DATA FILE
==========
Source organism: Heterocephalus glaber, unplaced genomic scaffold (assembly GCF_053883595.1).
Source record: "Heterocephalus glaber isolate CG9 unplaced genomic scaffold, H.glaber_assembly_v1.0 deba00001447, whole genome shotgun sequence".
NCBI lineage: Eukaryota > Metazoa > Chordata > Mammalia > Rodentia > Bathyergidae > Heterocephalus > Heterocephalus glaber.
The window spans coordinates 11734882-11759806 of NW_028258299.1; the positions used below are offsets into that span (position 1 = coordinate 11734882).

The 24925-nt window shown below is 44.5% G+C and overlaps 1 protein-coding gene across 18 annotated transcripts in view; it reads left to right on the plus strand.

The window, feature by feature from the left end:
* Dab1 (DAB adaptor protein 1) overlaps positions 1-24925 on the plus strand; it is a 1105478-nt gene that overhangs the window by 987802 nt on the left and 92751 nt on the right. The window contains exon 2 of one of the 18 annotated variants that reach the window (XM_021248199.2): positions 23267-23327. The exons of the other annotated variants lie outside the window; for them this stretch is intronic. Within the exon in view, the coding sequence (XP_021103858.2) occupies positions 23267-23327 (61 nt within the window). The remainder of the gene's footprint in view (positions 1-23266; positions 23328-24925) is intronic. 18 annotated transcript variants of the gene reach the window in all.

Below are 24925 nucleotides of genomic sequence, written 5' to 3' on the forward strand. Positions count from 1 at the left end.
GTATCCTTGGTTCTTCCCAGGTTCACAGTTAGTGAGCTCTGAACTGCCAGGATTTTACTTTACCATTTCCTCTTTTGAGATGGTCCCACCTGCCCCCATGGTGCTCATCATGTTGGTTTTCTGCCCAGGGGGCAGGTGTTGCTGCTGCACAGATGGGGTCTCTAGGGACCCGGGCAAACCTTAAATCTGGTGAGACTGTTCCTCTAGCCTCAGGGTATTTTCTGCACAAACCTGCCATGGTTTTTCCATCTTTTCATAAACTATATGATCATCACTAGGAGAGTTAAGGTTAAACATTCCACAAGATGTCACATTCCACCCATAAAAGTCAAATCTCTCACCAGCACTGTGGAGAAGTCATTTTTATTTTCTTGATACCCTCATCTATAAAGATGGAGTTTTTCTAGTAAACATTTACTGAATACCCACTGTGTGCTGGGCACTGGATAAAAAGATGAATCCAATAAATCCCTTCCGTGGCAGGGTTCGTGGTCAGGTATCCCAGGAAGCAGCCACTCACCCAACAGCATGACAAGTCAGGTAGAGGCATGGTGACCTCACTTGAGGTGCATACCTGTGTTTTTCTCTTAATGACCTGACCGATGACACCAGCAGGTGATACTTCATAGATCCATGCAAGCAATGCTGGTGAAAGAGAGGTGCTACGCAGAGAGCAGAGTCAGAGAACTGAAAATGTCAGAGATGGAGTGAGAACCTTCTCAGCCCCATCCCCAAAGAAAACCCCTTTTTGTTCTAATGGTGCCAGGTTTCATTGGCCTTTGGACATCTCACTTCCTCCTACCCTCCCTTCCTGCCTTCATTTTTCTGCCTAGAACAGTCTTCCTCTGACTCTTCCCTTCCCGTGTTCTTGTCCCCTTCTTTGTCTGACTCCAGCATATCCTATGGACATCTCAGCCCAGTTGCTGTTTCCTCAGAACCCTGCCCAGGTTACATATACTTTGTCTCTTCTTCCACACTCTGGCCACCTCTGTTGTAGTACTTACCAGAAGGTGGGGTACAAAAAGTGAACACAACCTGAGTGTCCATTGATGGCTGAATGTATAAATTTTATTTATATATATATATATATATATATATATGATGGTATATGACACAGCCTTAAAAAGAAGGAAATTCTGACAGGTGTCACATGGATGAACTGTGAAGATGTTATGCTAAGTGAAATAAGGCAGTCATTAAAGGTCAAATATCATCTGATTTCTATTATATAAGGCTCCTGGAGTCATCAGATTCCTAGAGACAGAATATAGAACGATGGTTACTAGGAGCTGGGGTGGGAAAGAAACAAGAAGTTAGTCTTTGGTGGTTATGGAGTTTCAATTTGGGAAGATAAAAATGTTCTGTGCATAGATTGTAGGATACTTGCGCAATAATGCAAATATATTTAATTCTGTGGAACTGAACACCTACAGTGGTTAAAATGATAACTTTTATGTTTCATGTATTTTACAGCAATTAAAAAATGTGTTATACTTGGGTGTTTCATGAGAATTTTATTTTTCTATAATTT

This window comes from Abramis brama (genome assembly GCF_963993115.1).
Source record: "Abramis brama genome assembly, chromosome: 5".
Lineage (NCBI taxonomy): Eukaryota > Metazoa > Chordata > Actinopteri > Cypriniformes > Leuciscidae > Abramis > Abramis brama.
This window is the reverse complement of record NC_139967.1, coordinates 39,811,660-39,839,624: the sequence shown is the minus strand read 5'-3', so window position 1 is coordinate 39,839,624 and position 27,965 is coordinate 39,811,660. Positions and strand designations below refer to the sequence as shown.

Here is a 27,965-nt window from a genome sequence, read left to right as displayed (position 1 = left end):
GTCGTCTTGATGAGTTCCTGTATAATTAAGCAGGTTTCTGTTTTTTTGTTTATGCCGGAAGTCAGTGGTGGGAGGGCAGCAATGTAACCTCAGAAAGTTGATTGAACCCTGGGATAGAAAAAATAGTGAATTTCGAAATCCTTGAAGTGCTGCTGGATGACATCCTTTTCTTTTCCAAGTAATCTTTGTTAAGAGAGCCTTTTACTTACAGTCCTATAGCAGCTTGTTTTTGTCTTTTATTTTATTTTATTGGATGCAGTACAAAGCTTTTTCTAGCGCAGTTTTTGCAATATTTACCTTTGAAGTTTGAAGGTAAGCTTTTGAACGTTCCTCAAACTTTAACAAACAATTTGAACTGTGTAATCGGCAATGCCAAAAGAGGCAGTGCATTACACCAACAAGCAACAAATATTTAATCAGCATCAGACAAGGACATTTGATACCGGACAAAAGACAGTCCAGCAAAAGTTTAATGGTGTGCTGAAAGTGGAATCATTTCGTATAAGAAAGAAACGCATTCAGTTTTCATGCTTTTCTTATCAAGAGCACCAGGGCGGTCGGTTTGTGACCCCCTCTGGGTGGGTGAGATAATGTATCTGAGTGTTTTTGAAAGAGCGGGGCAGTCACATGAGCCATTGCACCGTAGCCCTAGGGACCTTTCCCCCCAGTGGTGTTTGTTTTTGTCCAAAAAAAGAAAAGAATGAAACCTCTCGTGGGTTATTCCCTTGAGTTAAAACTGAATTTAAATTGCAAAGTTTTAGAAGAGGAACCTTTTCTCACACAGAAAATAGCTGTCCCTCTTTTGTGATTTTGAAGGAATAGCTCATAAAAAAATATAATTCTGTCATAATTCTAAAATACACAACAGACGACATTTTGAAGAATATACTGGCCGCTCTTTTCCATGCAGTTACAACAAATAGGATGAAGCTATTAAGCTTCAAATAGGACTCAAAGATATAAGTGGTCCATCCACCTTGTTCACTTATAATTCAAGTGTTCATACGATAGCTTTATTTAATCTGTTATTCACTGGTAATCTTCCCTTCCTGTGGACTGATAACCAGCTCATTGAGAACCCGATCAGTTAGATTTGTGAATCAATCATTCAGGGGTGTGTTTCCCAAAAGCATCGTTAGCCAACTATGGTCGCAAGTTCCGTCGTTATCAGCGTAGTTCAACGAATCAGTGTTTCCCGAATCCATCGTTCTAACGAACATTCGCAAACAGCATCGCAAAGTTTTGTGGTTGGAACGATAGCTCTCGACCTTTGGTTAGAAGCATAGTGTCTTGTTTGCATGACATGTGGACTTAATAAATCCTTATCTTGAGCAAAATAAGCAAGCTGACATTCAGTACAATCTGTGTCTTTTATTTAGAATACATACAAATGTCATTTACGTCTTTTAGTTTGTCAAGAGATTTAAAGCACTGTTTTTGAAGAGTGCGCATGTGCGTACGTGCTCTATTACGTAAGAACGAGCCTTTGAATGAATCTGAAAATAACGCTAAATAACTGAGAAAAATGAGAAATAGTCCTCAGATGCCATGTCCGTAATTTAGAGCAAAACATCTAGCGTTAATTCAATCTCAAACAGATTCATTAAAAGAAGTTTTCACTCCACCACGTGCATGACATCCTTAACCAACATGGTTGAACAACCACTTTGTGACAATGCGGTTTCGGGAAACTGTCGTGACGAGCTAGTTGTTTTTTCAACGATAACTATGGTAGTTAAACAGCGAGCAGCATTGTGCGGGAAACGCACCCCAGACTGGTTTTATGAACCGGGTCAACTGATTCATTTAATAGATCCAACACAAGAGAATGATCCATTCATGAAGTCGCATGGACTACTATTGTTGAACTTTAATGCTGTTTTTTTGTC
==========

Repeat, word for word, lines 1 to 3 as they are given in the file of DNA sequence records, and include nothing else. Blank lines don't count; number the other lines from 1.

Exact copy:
Source organism: Heterocephalus glaber, unplaced genomic scaffold (assembly GCF_053883595.1).
Source record: "Heterocephalus glaber isolate CG9 unplaced genomic scaffold, H.glaber_assembly_v1.0 deba00001447, whole genome shotgun sequence".
NCBI lineage: Eukaryota > Metazoa > Chordata > Mammalia > Rodentia > Bathyergidae > Heterocephalus > Heterocephalus glaber.